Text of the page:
A multi-disciplinary pro bono team from Goodwin Procter LLP, a national Am
Law 50 firm, played a key role in providing corporate and legal infrastructure
support for the recent successful launch of Jumo, a new social network
connecting individuals and organizations working for global change. Jumo
(a West African word meaning "to come together") is the brainchild of Facebook
co-founder Chris Hughes and helps everyday people find, follow and support those
working to improve the lives of others in communities across the U.S. and around
When Hughes joined Goodwin Procter client General Catalyst Partners as an
entrepreneur-in-residence, following his online organizing work on the Obama
campaign team, he was seeking new business opportunities that leveraged social
media tools to do good on a global basis. When Jumo needed help with
start-up issues, a team of Goodwin attorneys rose to the pro bono challenge.
Among the Boston lawyers involved in the effort were partners Susan Abbott,
Janet Andolina, Robert Blasi, David Cappillo, Anna Dodson, Heidi Goldstein
Shepherd and William Schnoor.
"Goodwin Procter has provided Jumo with invaluable support and a dedicated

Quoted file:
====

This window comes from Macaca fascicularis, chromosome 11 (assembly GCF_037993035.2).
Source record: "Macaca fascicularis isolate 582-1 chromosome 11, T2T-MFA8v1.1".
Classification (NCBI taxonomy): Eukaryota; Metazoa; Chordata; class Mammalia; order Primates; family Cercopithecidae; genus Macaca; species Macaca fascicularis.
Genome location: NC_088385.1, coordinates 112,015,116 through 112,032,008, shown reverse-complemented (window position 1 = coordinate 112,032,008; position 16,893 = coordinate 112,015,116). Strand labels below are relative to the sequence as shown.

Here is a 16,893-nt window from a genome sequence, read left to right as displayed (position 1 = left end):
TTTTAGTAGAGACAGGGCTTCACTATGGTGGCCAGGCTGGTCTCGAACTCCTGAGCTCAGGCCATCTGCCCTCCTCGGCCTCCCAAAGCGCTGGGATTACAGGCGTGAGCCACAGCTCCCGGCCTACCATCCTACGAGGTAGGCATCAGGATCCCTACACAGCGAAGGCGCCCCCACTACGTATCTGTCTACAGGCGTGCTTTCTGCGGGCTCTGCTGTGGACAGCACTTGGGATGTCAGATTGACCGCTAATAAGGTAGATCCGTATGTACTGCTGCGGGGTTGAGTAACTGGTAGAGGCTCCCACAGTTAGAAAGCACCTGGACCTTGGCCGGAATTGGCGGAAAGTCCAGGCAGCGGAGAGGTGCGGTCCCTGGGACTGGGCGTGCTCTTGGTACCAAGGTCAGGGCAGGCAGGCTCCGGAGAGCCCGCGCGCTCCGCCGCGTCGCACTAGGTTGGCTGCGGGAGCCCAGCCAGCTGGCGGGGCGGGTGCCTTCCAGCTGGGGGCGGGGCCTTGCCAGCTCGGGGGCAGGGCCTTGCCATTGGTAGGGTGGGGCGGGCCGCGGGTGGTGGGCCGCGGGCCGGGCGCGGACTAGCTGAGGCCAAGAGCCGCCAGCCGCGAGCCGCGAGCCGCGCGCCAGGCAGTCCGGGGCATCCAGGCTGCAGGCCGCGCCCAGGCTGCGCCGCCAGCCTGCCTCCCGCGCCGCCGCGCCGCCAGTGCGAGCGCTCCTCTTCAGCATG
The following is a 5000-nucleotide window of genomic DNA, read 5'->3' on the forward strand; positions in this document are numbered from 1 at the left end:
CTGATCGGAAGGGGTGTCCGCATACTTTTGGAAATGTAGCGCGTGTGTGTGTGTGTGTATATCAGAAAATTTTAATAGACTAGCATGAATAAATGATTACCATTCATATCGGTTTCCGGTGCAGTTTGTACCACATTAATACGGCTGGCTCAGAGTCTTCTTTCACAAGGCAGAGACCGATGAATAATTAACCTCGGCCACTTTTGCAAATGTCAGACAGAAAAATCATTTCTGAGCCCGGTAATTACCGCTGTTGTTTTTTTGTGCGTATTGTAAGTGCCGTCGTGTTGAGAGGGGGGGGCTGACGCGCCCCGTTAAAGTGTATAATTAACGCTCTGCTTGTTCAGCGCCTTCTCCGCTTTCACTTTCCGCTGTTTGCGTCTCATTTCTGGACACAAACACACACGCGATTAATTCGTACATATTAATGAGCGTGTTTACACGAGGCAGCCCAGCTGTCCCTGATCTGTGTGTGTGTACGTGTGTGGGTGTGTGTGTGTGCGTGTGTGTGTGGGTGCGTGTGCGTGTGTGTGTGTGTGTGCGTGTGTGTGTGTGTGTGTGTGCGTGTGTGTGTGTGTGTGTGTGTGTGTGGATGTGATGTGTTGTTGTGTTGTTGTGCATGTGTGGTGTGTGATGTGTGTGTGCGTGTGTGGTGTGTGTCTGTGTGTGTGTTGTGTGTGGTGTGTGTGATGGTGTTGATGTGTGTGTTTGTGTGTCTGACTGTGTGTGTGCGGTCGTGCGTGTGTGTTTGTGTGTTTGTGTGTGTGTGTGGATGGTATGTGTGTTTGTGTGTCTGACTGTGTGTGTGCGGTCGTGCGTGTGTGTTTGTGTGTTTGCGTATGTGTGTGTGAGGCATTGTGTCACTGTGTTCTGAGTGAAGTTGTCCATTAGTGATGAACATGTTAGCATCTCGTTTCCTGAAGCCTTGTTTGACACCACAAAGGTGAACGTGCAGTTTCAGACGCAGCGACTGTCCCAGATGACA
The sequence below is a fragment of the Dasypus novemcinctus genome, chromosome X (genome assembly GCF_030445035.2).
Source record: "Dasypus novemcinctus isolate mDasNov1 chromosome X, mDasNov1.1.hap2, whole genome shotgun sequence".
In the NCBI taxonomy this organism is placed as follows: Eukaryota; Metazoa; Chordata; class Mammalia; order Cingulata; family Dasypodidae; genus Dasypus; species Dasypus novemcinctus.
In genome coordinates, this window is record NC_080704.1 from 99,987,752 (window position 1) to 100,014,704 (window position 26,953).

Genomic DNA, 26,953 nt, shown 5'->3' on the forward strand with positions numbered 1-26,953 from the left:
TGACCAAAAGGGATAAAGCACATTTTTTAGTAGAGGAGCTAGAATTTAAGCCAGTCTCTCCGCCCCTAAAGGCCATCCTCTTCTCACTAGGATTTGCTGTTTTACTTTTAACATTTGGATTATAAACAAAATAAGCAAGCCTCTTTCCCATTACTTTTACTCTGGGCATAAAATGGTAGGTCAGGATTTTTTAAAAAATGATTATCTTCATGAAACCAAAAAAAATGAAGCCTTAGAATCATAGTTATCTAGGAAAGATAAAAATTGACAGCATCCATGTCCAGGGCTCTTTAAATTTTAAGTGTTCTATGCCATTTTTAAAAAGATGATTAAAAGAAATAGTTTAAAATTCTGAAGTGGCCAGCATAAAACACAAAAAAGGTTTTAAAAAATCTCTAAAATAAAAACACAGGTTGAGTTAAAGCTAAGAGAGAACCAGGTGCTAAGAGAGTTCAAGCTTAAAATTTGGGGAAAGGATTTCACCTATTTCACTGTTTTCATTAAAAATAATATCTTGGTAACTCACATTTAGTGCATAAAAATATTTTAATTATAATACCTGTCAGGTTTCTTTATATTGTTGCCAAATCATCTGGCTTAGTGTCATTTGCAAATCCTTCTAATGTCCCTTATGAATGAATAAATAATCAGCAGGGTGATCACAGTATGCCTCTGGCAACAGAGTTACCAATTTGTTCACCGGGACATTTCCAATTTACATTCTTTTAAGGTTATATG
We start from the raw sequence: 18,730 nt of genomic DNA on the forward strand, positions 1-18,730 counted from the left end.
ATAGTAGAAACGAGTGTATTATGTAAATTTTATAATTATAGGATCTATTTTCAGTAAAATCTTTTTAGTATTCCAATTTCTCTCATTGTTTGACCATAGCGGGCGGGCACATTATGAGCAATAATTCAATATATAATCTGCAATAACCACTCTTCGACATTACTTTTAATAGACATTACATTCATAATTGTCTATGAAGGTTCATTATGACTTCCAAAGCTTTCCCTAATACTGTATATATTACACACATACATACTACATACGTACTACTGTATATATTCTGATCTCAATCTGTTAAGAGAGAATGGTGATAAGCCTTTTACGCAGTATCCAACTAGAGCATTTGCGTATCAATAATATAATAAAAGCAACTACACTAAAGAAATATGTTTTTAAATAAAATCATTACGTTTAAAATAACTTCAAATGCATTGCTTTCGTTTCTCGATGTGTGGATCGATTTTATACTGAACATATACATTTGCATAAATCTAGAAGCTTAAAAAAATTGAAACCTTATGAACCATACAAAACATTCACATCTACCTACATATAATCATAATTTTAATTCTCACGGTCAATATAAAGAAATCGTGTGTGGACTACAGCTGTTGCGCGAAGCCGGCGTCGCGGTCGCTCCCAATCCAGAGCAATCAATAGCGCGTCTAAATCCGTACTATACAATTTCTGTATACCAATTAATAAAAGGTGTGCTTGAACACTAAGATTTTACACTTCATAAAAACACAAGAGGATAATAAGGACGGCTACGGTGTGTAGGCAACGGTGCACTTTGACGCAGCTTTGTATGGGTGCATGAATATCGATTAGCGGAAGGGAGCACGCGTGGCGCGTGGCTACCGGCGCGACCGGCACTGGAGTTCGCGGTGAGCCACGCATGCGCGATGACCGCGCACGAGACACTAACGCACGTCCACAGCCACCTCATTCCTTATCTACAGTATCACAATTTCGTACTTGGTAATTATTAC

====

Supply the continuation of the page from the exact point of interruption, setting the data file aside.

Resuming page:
team of individuals, instrumental in the start-up process," said Hughes.
Goodwin's work with Jumo began in late 2009. Attorneys and professional
staff members have provided a wide variety of legal assistance to Jumo,
including advising on patent and trademark applications, confidentiality
preparing the trademark application for the Jumo logo design; researching
regulatory and international banking issues and website review.
Most importantly, perhaps, was pro bono work to ensure that an innovative
venture such as Jumo was properly structured to qualify and operate as a
501(c)(3) nonprofit organization, meeting IRS and New York State guidelines.
"Working with Chris and his energetic team has been extremely rewarding,"
said David Cappillo, partner at Goodwin's Boston office. "Jumo's focus on
changing the game for the nonprofit industry in terms of communication and
collaboration is truly inspiring."
Jumo debuted with considerable fanfare and press coverage from outlets
including The New York Times and CNN. Organizations or groups with a
charitable mission - from neighborhood soup kitchens to health clinics in India
- can establish a social media presence by creating a profile page on
Jumo. Organizations are allowed to accept donations via Jumo, but must be
certified as tax-exempt in order to do so.
The site also simplifies connections for members of the general public
looking for charitable causes to support. By following any given
organization or issue of interest, users can receive updated news about the
cause and the organization's work, as well as information on how to help.
Users can also add their own feedback and comments, and, through a Facebook
tie-in, find Facebook friends and follow their organizations of